- February 5
- Personal Injury
According to the American Burn Association, in 2015, 486,000 people received medical treatment for burns. Each year, about 40,000 people with burn injuries require hospitalization, with 30,000 people requiring treatment in specialty burn centers. Health and safety officials hope to reduce the number of burn injuries in the United States, and that’s why each February the first week of the month marks Burn Awareness Week.
Fire is the most obvious cause of burns, but many serious burns occur at home due to other causes.
A person who comes into contact with boiling water, hot cooking grease, or steam may suffer a scald burn. These injuries most often occur at home and are a serious threat to small children.
Liquid and steam burns accounted for about 34 percent of all patient admissions to burn treatment centers in 2013. Many of those patients were children injured in a household accident.
If children can reach a pot of boiling water on a stovetop, or a cup of steaming coffee on a table, they may spill the liquid onto themselves. And because they have delicate, developing skin, burn injuries may cause more severe damage in children than in adults. Elderly people also have delicate skin that can make them more susceptible to burn damage.
Home water heaters also cause many scald burns every year, because the thermostat is either set too high or the heater doesn’t have a thermostat that can be adjusted. The Consumer Product Safety Commission recommends manufacturers ensure water heaters can reach a temperature no higher than 120 degrees, but compliance with that recommendation is not required. And water heaters sold before the CPSC made those recommendations may be capable of reaching much higher temperatures.
About 1,500 hospital admissions and 100 deaths occur each year because of excessively high home water temperatures. Again, children and the elderly are at greater risk for this type of injury, due to their fragile skin. Also at risk are people who lack sensitivity in their extremities or have impaired reaction time – both factors that may interfere with one’s ability to detect dangerously hot water until it’s too late.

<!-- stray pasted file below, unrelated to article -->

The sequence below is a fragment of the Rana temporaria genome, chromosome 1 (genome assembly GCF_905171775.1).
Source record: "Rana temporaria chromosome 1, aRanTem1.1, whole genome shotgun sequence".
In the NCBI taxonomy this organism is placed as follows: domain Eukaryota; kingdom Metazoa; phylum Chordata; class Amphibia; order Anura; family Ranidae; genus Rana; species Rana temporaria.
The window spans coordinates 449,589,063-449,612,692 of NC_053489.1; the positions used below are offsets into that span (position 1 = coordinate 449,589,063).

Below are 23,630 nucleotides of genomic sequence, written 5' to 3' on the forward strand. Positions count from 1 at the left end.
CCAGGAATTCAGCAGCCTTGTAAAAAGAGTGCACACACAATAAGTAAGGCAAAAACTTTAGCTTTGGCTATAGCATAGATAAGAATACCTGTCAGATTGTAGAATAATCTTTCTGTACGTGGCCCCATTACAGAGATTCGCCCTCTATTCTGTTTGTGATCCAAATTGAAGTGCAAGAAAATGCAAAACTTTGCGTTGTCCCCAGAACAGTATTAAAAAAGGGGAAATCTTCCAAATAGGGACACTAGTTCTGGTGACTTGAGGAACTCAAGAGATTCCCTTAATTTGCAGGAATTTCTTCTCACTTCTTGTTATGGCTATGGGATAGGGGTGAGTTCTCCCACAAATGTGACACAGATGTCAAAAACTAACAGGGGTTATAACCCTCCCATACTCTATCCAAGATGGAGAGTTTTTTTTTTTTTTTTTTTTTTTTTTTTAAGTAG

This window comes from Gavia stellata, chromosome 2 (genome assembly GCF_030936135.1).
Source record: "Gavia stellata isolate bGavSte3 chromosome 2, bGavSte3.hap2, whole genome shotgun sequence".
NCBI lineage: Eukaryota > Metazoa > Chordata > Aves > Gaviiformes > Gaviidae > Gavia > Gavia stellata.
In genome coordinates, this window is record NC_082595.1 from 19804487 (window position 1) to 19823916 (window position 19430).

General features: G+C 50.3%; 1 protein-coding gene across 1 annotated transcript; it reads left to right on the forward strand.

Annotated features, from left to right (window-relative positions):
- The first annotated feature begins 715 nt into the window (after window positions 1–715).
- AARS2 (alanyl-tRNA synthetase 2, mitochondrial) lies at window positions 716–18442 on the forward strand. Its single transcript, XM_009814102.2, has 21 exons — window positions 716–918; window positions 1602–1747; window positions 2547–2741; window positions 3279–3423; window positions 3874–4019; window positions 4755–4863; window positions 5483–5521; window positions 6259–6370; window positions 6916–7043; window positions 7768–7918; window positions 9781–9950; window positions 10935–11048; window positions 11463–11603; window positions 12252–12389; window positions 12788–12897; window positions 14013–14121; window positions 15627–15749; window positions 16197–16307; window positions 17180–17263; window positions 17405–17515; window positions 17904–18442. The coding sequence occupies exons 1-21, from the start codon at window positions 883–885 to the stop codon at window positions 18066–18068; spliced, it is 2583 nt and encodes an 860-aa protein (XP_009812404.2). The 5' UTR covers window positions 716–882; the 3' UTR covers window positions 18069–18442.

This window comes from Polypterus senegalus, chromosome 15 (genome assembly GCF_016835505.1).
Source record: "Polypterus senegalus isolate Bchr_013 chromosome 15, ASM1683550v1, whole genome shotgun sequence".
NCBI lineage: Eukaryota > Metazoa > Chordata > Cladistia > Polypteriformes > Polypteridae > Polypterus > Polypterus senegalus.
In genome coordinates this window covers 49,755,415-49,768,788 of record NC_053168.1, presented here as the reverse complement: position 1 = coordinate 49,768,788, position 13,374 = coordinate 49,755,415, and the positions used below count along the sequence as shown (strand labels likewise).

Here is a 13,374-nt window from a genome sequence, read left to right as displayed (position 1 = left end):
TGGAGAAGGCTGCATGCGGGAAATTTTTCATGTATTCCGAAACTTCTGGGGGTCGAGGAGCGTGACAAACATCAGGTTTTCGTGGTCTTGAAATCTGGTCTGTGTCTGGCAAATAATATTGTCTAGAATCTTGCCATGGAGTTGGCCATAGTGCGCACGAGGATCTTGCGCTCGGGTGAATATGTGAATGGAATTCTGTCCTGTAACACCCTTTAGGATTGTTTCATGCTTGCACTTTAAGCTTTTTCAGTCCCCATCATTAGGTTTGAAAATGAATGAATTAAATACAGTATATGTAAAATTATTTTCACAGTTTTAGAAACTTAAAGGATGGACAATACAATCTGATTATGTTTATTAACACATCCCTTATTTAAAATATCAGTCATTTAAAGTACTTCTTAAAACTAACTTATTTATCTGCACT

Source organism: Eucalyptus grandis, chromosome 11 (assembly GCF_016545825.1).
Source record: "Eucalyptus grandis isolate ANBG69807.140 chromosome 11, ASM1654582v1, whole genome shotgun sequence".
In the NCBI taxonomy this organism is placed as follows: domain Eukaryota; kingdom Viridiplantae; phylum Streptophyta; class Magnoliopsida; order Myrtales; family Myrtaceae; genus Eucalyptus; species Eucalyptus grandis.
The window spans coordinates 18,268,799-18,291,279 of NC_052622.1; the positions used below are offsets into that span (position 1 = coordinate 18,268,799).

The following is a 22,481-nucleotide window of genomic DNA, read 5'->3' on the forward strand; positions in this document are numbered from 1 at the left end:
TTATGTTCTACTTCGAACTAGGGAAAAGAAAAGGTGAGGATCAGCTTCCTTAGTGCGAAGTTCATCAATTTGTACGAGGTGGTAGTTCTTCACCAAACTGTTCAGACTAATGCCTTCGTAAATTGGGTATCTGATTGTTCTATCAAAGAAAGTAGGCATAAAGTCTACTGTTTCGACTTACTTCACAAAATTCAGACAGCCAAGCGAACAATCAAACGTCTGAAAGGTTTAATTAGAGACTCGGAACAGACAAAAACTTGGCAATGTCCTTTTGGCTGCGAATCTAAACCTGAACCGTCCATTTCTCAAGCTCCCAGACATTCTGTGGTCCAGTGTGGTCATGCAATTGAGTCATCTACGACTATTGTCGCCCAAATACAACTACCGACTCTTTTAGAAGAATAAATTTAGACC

Other Household Burns
A number of items typically found in a home’s utility closet, or under the kitchen sink, are extremely corrosive to skin. Chemical burns may occur if a person’s skin comes into contact with oven cleaner, ammonia, batteries leaking acid, and drain cleaners containing lye or sulfuric acid.
Fireplaces also pose a burn risk. Burns to the hand may occur when someone attempts to pick up an iron fireplace tool that’s been sitting close to the flames or attempts to readjust a protective metal grate. Homeowners may think that a glass fireplace enclosure will help protect children from burns, but that glass can reach 200 degrees within six minutes – if a child places her hands on the glass, she could suffer instant burns that result in long-term impairment.
Children should not be allowed access to clothes irons, curling irons, grills, or any metal or glass that reaches high temperatures. Children don’t have the same understanding of risk as adults do, and many serious burn injuries occur every year because a curious child got hold of something dangerous in the home.
Families with small children or elderly relatives may want to discuss how they can protect their loved ones from burn hazards. The Burn Foundation, SafeKids.org, and other health and safety organizations offer plenty of tips and resources about how to keep family members safe.